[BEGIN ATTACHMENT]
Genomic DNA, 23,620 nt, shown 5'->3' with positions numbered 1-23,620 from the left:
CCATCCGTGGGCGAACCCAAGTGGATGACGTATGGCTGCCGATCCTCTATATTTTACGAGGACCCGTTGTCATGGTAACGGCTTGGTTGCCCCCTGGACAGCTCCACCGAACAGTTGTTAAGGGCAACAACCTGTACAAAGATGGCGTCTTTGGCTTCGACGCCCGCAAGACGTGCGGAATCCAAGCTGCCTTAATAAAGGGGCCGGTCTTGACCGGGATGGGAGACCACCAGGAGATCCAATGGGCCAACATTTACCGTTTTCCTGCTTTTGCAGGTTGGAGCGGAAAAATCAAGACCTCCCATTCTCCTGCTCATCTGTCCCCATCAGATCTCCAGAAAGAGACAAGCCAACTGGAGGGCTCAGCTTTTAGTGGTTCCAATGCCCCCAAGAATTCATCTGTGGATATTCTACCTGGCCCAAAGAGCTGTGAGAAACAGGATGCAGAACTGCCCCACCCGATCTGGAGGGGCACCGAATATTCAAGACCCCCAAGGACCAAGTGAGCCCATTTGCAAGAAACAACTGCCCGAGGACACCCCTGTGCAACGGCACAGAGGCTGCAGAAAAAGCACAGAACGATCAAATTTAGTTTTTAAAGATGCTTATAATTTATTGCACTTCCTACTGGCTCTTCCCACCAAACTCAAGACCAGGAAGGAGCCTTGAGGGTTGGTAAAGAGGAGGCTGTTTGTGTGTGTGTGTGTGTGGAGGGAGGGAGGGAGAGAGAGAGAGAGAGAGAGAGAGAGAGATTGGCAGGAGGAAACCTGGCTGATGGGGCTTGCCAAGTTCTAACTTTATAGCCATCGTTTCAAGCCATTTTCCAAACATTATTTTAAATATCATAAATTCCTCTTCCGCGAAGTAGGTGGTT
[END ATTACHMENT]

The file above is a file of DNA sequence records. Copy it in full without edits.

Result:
Genomic DNA, 23,620 nt, shown 5'->3' with positions numbered 1-23,620 from the left:
CCATCCGTGGGCGAACCCAAGTGGATGACGTATGGCTGCCGATCCTCTATATTTTACGAGGACCCGTTGTCATGGTAACGGCTTGGTTGCCCCCTGGACAGCTCCACCGAACAGTTGTTAAGGGCAACAACCTGTACAAAGATGGCGTCTTTGGCTTCGACGCCCGCAAGACGTGCGGAATCCAAGCTGCCTTAATAAAGGGGCCGGTCTTGACCGGGATGGGAGACCACCAGGAGATCCAATGGGCCAACATTTACCGTTTTCCTGCTTTTGCAGGTTGGAGCGGAAAAATCAAGACCTCCCATTCTCCTGCTCATCTGTCCCCATCAGATCTCCAGAAAGAGACAAGCCAACTGGAGGGCTCAGCTTTTAGTGGTTCCAATGCCCCCAAGAATTCATCTGTGGATATTCTACCTGGCCCAAAGAGCTGTGAGAAACAGGATGCAGAACTGCCCCACCCGATCTGGAGGGGCACCGAATATTCAAGACCCCCAAGGACCAAGTGAGCCCATTTGCAAGAAACAACTGCCCGAGGACACCCCTGTGCAACGGCACAGAGGCTGCAGAAAAAGCACAGAACGATCAAATTTAGTTTTTAAAGATGCTTATAATTTATTGCACTTCCTACTGGCTCTTCCCACCAAACTCAAGACCAGGAAGGAGCCTTGAGGGTTGGTAAAGAGGAGGCTGTTTGTGTGTGTGTGTGTGTGGAGGGAGGGAGGGAGAGAGAGAGAGAGAGAGAGAGAGAGAGATTGGCAGGAGGAAACCTGGCTGATGGGGCTTGCCAAGTTCTAACTTTATAGCCATCGTTTCAAGCCATTTTCCAAACATTATTTTAAATATCATAAATTCCTCTTCCGCGAAGTAGGTGGTT